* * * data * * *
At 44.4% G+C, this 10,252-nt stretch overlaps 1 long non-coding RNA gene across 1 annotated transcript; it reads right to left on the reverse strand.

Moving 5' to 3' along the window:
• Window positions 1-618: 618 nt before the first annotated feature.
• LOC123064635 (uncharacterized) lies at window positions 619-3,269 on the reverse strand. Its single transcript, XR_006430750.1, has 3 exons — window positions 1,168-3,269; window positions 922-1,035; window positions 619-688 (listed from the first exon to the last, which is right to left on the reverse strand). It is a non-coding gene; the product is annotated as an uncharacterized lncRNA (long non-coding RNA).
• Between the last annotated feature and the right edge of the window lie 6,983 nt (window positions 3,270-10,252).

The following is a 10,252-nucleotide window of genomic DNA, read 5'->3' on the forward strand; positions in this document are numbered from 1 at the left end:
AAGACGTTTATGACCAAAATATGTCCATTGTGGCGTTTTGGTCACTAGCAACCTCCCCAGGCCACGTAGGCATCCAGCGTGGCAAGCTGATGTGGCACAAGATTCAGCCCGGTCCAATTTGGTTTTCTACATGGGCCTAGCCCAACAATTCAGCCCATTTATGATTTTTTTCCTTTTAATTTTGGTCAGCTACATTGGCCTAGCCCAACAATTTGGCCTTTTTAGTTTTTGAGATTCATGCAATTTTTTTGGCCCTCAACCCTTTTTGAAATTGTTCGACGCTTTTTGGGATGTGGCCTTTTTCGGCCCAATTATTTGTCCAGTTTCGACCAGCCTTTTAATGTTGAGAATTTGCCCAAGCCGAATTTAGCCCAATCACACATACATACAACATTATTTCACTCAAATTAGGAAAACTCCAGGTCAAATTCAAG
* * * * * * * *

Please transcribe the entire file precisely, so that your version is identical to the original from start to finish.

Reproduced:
At 44.4% G+C, this 10,252-nt stretch overlaps 1 long non-coding RNA gene across 1 annotated transcript; it reads right to left on the reverse strand.

Moving 5' to 3' along the window:
• Window positions 1-618: 618 nt before the first annotated feature.
• LOC123064635 (uncharacterized) lies at window positions 619-3,269 on the reverse strand. Its single transcript, XR_006430750.1, has 3 exons — window positions 1,168-3,269; window positions 922-1,035; window positions 619-688 (listed from the first exon to the last, which is right to left on the reverse strand). It is a non-coding gene; the product is annotated as an uncharacterized lncRNA (long non-coding RNA).
• Between the last annotated feature and the right edge of the window lie 6,983 nt (window positions 3,270-10,252).

The following is a 10,252-nucleotide window of genomic DNA, read 5'->3' on the forward strand; positions in this document are numbered from 1 at the left end:
AAGACGTTTATGACCAAAATATGTCCATTGTGGCGTTTTGGTCACTAGCAACCTCCCCAGGCCACGTAGGCATCCAGCGTGGCAAGCTGATGTGGCACAAGATTCAGCCCGGTCCAATTTGGTTTTCTACATGGGCCTAGCCCAACAATTCAGCCCATTTATGATTTTTTTCCTTTTAATTTTGGTCAGCTACATTGGCCTAGCCCAACAATTTGGCCTTTTTAGTTTTTGAGATTCATGCAATTTTTTTGGCCCTCAACCCTTTTTGAAATTGTTCGACGCTTTTTGGGATGTGGCCTTTTTCGGCCCAATTATTTGTCCAGTTTCGACCAGCCTTTTAATGTTGAGAATTTGCCCAAGCCGAATTTAGCCCAATCACACATACATACAACATTATTTCACTCAAATTAGGAAAACTCCAGGTCAAATTCAAG